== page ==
Super PAC spending big in Cruces; here’s what you need to know

A super PAC funded largely by New Mexico oil, gas, ranching and farming interests has been spending heavily to influence Tuesday’s Las Cruces municipal election.

GOAL WestPAC cutline

The PAC has sent mailers, put out robocalls, and plastered the Internet with ads in advance of Tuesday’s election in Las Cruces.

GOAL WestPAC has sent mailers, put out robocalls, and plastered the Internet with ads — some in support of the candidates it’s backing and others attacking their opponents.

Though this area’s congressman, U.S. Rep. Steve Pearce, R-N.M., has no official involvement with GOAL West, Pearce’s brother is the group’s treasurer. That’s raising eyebrows because the PAC is attacking candidates who aren’t often ideologically aligned with Pearce.

Here’s what you need to know about the group:

What is GOAL WestPAC?

GOAL West’s stated mission, from its website, “is to promote candidates who support common-sense solutions that create jobs and strengthen our economy.” It’s based in College Station, Texas, and its treasurer is Philip G. Pearce, Rep. Pearce’s brother.

What’s it’s history?

GOAL West spent big in 2014 to help Republicans take control of the New Mexico House of Representatives for the first time in decades. It raised nearly $600,000 during that election cycle and spent almost all of it.

That included spending $132,300 on TV ads that year, according to the Center for Public Integrity. Among the candidates GOAL West targeted was Democrat Joann Ferrary, who unsuccessfully attempted to unseat state Rep. Terry McMillan, R-Las Cruces.

Who’s funding GOAL West?

Almost all the PACs donors in 2014 were from New Mexico, though a handful were from Texas, according to The group’s six largest donors that year each gave $25,000 — as shown here, courtesy of


In the first six months of this year the PAC reported raising $45,000, most of it tied to oil and gas interests. All donations came from Southeastern New Mexico. You can see information about those donors here, courtesy of


Is GOAL West tied to Rep. Pearce?

The group has ties to Pearce, though Pearce and his campaign are not explicitly involved — and coordination would be illegal. The Sunlight Foundation reports that Pearce’s campaign “seeded” the group in 2013. In 2014, independent fundraising consultant Andrea Goff was doing work for Pearce’s campaign and the PAC — though she has other clients too. The PAC was run for a time by Jason Heffley, Pearce’s former congressional staffer and campaign manager.

U.S. Rep. Steve Pearce, R-N.M.

Heath Haussamen /

U.S. Rep. Steve Pearce, R-N.M.

Pearce donated $10,000 to help launch the PAC in 2013, but he later asked for it back after being criticized by Democrats. At the time, Pearce’s spokesman said the congressman withdrew his donation out of an “abundance of caution.”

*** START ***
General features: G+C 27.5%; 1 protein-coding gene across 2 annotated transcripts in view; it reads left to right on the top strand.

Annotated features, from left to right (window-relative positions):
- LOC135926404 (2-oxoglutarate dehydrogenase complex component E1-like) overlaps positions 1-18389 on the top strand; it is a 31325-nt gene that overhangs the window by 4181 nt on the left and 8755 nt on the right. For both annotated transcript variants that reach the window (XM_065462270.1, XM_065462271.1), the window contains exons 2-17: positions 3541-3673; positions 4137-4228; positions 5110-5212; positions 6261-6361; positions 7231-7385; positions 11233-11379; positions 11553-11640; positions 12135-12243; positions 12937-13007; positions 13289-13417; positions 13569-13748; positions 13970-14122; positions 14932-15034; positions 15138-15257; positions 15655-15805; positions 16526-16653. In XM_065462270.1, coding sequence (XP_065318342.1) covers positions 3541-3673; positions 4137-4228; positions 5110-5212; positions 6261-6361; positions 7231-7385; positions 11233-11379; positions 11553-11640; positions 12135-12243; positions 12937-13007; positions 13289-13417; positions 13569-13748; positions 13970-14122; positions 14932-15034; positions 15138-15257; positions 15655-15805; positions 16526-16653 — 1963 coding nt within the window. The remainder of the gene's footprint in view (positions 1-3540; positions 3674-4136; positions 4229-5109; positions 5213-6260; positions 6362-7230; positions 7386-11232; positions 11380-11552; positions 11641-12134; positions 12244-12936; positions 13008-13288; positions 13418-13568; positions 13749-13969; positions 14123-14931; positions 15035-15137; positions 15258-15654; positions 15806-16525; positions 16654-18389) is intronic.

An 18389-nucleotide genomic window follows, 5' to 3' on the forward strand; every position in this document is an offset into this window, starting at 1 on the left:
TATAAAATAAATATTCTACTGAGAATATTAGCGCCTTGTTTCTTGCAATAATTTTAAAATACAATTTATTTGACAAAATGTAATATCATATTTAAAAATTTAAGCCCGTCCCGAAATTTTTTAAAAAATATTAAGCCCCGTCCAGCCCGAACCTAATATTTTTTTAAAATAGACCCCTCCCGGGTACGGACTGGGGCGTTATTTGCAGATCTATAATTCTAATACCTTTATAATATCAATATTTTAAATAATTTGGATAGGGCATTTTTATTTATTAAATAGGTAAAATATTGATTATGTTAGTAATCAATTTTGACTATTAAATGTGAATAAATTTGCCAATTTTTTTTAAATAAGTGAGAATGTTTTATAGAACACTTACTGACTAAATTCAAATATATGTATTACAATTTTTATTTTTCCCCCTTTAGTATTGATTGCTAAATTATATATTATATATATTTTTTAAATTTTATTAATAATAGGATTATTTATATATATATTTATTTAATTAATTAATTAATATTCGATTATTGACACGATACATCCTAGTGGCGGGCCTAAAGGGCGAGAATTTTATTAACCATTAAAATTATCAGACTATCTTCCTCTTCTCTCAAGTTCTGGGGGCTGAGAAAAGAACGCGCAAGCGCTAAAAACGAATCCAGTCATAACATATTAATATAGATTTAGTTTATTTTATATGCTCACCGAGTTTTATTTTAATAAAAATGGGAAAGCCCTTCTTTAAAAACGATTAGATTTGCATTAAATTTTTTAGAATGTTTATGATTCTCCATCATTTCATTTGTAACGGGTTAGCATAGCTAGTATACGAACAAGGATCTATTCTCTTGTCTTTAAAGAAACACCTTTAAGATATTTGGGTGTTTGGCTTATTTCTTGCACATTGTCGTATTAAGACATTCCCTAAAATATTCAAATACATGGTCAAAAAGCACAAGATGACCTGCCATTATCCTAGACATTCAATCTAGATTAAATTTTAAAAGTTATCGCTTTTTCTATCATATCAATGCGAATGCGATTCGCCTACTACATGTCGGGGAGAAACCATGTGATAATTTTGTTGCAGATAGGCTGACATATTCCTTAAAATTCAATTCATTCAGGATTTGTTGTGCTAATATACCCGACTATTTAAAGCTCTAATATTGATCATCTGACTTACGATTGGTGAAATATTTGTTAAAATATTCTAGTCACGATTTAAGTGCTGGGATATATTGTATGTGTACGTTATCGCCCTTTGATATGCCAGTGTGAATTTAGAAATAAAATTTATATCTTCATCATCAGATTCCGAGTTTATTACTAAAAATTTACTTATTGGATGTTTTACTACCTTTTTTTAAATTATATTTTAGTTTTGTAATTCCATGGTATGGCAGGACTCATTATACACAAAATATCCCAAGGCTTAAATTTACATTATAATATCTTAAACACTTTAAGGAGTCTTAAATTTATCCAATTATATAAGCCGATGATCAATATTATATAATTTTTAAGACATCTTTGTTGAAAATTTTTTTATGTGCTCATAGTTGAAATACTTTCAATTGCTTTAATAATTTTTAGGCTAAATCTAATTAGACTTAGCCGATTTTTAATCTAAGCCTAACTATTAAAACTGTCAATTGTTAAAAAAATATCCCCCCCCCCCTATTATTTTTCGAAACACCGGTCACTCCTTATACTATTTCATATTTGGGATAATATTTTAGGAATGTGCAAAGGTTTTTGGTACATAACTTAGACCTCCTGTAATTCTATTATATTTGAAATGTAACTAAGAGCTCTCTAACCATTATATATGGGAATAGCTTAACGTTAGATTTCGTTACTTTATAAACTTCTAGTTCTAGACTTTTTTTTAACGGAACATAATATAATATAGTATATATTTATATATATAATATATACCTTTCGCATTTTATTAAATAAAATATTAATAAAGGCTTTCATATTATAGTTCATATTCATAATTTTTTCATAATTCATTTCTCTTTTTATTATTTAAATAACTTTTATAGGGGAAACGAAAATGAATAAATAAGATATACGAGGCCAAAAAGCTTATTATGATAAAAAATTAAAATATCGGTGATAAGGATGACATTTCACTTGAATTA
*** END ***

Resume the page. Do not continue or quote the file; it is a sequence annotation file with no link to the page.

Regardless, there’s a perception among some that Pearce is involved with the PAC’s work. Kasandra Gandara, one of the Las Cruces City Council candidates GOAL West is attacking, told if she’s elected she’ll be able to work with Pearce but will want to have a conversation with him about the group’s attacks.

Tom Intorcio, Pearce’s communications director, said the congressman “is not involved in GOAL West’s operations. He has and will work with all the elected officials in Southern New Mexico regardless of party. He has supported candidates against Senator Heinrich and — of course — he ran against Senator Udall, and they all work together on issues.”

How’s it spending money in Las Cruces?

In Las Cruces, GOAL West has endorsed Miguel Silva for mayor, Eli Guzman for the District 1 seat on the city council, and Richard Hall for the District 4 seat on the council. The group has sent out mailers attacking their opponents — Ken Miyagishima for mayor, Gandara for District 1 and Jack Eakman for District 4 — in addition to flooding the Internet with Silva-supporting ads through Google.

GOAL West has also been dialing Las Cruces residents’ phones, doing both polling and robocalls.

We don’t yet know how much GOAL West is spending on its efforts. The City Clerk’s Office mailed registration documents to the group on Oct. 19. Those must be returned within 10 days of the group receiving them. City ordinance requires that the group also file an initial report of fundraising and spending with the city when it returns the registration documents — which should happen early next week, right around Election Day.

GOAL West’s spending is significant enough that Miyagishima felt the need to respond to the attacks. He referred to the robocalls in an email he sent to supporters today.

Miyagishima pointed out that GOAL West’s 2015 donors are “all oil people and other wealthy individuals from the eastern part of the state.”

“I’m not sure why they think they can tell Las Crucens how to vote,” Miyagishima wrote.

This BBSNews article was syndicated from, and written by Heath Haussamen. Read the original article here.